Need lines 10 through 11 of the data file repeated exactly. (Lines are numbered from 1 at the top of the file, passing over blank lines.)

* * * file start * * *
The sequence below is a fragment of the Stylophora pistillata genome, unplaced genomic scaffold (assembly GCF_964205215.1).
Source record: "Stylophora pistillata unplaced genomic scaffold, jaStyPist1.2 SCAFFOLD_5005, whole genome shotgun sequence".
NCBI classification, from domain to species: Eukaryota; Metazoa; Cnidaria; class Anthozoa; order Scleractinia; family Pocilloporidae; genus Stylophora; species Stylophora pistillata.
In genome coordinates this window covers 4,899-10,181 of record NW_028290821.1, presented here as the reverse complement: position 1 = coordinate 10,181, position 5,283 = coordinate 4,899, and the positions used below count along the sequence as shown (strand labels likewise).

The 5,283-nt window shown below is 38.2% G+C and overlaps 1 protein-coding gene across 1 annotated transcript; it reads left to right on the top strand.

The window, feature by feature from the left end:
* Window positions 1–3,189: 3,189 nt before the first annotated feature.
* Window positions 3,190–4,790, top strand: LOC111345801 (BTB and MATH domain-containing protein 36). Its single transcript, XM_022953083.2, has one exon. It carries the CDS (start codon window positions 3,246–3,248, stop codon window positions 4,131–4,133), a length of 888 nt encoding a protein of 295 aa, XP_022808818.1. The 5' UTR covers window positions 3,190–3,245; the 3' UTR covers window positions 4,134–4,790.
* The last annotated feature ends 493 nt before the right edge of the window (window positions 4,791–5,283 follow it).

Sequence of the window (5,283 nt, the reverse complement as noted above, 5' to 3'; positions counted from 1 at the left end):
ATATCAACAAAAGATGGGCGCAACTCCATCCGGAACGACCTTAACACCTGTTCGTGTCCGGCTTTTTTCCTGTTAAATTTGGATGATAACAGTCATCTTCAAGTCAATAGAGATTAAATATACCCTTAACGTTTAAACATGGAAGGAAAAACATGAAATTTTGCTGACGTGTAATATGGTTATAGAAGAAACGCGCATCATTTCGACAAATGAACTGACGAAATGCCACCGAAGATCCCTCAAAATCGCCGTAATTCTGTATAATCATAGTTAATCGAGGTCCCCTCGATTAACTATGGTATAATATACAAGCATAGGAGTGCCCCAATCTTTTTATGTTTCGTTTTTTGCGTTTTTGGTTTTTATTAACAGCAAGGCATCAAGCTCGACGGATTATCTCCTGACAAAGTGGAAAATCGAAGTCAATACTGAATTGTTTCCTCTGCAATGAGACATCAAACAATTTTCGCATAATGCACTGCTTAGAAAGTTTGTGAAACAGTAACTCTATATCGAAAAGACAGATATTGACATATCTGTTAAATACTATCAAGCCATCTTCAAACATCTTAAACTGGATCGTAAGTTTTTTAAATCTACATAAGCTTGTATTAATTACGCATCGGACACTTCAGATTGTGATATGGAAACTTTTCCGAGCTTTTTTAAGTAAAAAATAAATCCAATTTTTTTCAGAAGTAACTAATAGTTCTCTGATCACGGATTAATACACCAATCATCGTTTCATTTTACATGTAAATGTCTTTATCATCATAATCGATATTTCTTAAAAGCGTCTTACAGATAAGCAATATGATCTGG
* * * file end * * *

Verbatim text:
Sequence of the window (5,283 nt, the reverse complement as noted above, 5' to 3'; positions counted from 1 at the left end):
ATATCAACAAAAGATGGGCGCAACTCCATCCGGAACGACCTTAACACCTGTTCGTGTCCGGCTTTTTTCCTGTTAAATTTGGATGATAACAGTCATCTTCAAGTCAATAGAGATTAAATATACCCTTAACGTTTAAACATGGAAGGAAAAACATGAAATTTTGCTGACGTGTAATATGGTTATAGAAGAAACGCGCATCATTTCGACAAATGAACTGACGAAATGCCACCGAAGATCCCTCAAAATCGCCGTAATTCTGTATAATCATAGTTAATCGAGGTCCCCTCGATTAACTATGGTATAATATACAAGCATAGGAGTGCCCCAATCTTTTTATGTTTCGTTTTTTGCGTTTTTGGTTTTTATTAACAGCAAGGCATCAAGCTCGACGGATTATCTCCTGACAAAGTGGAAAATCGAAGTCAATACTGAATTGTTTCCTCTGCAATGAGACATCAAACAATTTTCGCATAATGCACTGCTTAGAAAGTTTGTGAAACAGTAACTCTATATCGAAAAGACAGATATTGACATATCTGTTAAATACTATCAAGCCATCTTCAAACATCTTAAACTGGATCGTAAGTTTTTTAAATCTACATAAGCTTGTATTAATTACGCATCGGACACTTCAGATTGTGATATGGAAACTTTTCCGAGCTTTTTTAAGTAAAAAATAAATCCAATTTTTTTCAGAAGTAACTAATAGTTCTCTGATCACGGATTAATACACCAATCATCGTTTCATTTTACATGTAAATGTCTTTATCATCATAATCGATATTTCTTAAAAGCGTCTTACAGATAAGCAATATGATCTGG